I’ve posted this article, published in the Brooklyn Law Review, on SSRN. It’s intended to be a more or less practical guide for judges and attorneys to causation issues in toxic tort cases, not a philosophic treatise (not that there’s anything wrong with that!). Here’s the abstract:
Since the issue first arose in earnest in the 1970s, courts have struggled to create rules for causation in toxic tort cases that are both consistent with longstanding tort principles and fair to all parties. Faced with conflicting and often novel expert testimony, scientific uncertainty, the gap between legal and scientific culture, and unprecedented claims for massive damages, common-law courts needed time to adjust and accommodate themselves to the brave new world of toxic tort litigation. Eventually, however, courts around the country reached a broad consensus on what is required for a toxic tort plaintiff to meet his or her burden of proof.
While there is a voluminous scholarly literature on various aspects of toxic tort litigation, this Article’s unique contribution is to articulate the new consensus on causation standards, document and criticize the various ways plaintiffs attempt to evade these standards, and defend the courts’ adherence to traditional notions of causation against their critics.
Part I of this Article explains that to prove causation in a toxic tort case, a plaintiff must show that the substance in question is capable, in general, of causing the injury alleged, and also that exposure to the substance more likely than not caused his injury. When a plaintiff was exposed to a single toxin from multiple sources, to prove causation by a specific defendant the plaintiff must show that the actions of that defendant were a “substantial factor” in causing the alleged harm.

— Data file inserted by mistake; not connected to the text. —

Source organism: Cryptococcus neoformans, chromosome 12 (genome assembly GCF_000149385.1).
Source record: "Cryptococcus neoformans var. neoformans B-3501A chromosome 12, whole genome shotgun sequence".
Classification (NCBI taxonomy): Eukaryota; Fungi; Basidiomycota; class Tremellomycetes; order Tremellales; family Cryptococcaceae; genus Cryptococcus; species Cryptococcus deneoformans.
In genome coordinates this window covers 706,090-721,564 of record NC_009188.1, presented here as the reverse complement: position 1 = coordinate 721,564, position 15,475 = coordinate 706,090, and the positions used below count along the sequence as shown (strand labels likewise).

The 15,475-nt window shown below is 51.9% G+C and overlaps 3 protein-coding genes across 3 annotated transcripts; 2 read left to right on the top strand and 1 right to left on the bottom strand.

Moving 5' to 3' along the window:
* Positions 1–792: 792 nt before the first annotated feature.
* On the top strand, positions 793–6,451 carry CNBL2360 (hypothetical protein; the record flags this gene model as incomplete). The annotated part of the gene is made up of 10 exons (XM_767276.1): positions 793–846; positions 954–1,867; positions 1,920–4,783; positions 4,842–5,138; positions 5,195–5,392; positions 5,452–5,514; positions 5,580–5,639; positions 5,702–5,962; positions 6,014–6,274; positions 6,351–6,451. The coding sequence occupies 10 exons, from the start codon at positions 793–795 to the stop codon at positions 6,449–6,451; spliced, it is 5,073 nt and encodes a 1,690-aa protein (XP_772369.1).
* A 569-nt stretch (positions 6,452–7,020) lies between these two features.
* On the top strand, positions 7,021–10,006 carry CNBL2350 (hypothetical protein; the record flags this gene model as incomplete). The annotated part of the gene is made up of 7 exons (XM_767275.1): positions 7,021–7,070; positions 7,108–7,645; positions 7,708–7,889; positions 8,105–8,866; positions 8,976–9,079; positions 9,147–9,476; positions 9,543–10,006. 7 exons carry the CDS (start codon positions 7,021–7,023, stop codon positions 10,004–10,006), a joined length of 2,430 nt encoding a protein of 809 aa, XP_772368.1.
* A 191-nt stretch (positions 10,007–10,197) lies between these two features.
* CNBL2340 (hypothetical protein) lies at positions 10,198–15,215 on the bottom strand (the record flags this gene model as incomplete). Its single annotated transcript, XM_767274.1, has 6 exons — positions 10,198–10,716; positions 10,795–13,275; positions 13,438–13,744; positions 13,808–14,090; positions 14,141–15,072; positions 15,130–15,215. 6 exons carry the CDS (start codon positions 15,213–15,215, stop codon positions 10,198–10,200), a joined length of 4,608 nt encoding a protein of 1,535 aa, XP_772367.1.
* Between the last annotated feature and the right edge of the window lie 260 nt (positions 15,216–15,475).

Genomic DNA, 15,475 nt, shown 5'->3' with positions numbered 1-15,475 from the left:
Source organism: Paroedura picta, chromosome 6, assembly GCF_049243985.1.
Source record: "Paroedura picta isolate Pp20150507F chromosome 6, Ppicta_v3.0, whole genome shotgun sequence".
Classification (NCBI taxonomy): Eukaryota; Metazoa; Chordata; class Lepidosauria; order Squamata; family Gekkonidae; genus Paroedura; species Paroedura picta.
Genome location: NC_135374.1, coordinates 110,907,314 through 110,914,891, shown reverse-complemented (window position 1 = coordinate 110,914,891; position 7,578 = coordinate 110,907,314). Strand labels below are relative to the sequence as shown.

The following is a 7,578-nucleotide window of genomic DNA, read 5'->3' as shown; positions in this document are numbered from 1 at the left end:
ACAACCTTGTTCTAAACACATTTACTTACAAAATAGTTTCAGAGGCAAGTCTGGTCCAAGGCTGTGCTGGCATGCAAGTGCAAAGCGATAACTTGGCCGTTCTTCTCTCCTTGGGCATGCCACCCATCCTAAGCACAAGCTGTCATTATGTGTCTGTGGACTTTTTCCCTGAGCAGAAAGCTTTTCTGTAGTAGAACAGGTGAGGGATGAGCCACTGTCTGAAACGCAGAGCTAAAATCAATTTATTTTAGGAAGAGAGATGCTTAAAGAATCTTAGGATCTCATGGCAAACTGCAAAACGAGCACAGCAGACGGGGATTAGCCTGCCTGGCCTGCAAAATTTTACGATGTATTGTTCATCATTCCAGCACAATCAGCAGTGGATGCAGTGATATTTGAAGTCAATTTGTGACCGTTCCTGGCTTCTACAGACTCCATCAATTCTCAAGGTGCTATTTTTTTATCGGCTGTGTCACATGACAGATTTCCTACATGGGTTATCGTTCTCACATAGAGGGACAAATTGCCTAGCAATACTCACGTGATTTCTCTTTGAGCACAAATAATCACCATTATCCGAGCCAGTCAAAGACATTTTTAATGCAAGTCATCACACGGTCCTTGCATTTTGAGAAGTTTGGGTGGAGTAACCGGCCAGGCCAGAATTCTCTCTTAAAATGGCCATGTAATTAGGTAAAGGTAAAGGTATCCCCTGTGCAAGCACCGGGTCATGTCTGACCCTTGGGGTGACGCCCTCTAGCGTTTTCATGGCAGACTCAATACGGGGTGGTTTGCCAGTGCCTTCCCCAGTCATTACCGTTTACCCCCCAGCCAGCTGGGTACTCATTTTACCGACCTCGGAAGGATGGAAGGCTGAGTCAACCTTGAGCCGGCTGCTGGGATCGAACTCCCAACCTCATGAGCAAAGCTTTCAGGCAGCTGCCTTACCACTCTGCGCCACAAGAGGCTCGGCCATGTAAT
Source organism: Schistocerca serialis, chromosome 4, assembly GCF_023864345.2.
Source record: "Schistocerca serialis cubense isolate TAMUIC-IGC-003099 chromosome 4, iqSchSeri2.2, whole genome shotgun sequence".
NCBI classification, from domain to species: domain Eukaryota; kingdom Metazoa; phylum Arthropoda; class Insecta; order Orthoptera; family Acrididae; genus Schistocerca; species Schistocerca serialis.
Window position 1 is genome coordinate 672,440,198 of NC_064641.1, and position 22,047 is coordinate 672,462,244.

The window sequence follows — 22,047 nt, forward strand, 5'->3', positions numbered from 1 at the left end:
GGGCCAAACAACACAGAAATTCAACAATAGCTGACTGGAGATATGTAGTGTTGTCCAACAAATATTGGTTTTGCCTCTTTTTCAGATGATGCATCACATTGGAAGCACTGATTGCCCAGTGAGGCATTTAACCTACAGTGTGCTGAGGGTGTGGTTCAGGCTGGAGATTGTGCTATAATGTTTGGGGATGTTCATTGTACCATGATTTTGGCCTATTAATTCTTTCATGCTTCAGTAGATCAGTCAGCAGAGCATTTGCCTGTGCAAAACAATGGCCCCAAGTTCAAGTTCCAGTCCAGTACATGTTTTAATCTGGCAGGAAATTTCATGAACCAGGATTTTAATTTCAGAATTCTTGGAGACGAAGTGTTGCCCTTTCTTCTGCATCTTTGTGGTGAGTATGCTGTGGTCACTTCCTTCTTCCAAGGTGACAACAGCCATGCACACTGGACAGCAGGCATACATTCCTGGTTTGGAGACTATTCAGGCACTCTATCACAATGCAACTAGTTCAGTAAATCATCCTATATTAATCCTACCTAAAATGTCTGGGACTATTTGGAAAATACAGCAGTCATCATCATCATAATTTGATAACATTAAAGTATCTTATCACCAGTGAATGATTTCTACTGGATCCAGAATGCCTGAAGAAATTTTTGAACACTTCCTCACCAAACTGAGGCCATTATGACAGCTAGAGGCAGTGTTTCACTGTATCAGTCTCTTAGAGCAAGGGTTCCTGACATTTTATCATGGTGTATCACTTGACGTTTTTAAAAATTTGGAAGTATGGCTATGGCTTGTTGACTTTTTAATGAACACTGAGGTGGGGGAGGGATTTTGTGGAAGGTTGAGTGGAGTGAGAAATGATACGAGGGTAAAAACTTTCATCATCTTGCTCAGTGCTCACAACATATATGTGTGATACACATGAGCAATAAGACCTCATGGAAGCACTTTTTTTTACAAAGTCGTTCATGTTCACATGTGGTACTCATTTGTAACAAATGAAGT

Part II discusses plaintiffs’ attempts to evade these standards by hiring experts to present various types of unreliable causation evidence. Examples of such evidence include testimony based on high-dose animal studies, anecdotal case reports, analogizing from the known effects of “similar” chemicals, preliminary epidemiological studies that have not been peer-reviewed, and differential etiologies used to “rule in” an otherwise unknown causal relationship. Additionally, when multiple defendants have contributed to the plaintiffs’ exposure to a potentially toxic substance, plaintiffs often present experts who claim, with no reliable scientific grounding, that the level of exposure (“dose”) is irrelevant to causation.
Part III of this Article argues that courts should be steadfast in requiring toxic tort plaintiffs to meet their burden of proof. Traditional tort principles require that plaintiffs bear the burden of proving actual causation by a preponderance of the evidence, not merely that they were exposed to a risk. To hold otherwise and essentially shift the burden to defendants to disprove causation would open the floodgates to all manner of speculative claims, with potentially devastating consequences for Americans’ well-being. Similarly, with regard to cases in which a plaintiff alleges injury after exposure to a toxin from multiple sources, a given defendant may only be held liable if the plaintiff proves by a preponderance of the evidence that exposure to that defendant’s products was a “substantial factor” in causing that injury. To hold otherwise would amount to an implicit adoption of a system of broad, collective liability that courts have rejected when the issue has been raised explicitly. This section concludes by discussing the negative consequences that arise from speculative toxic tort litigation unsupported by reliable scientific evidence.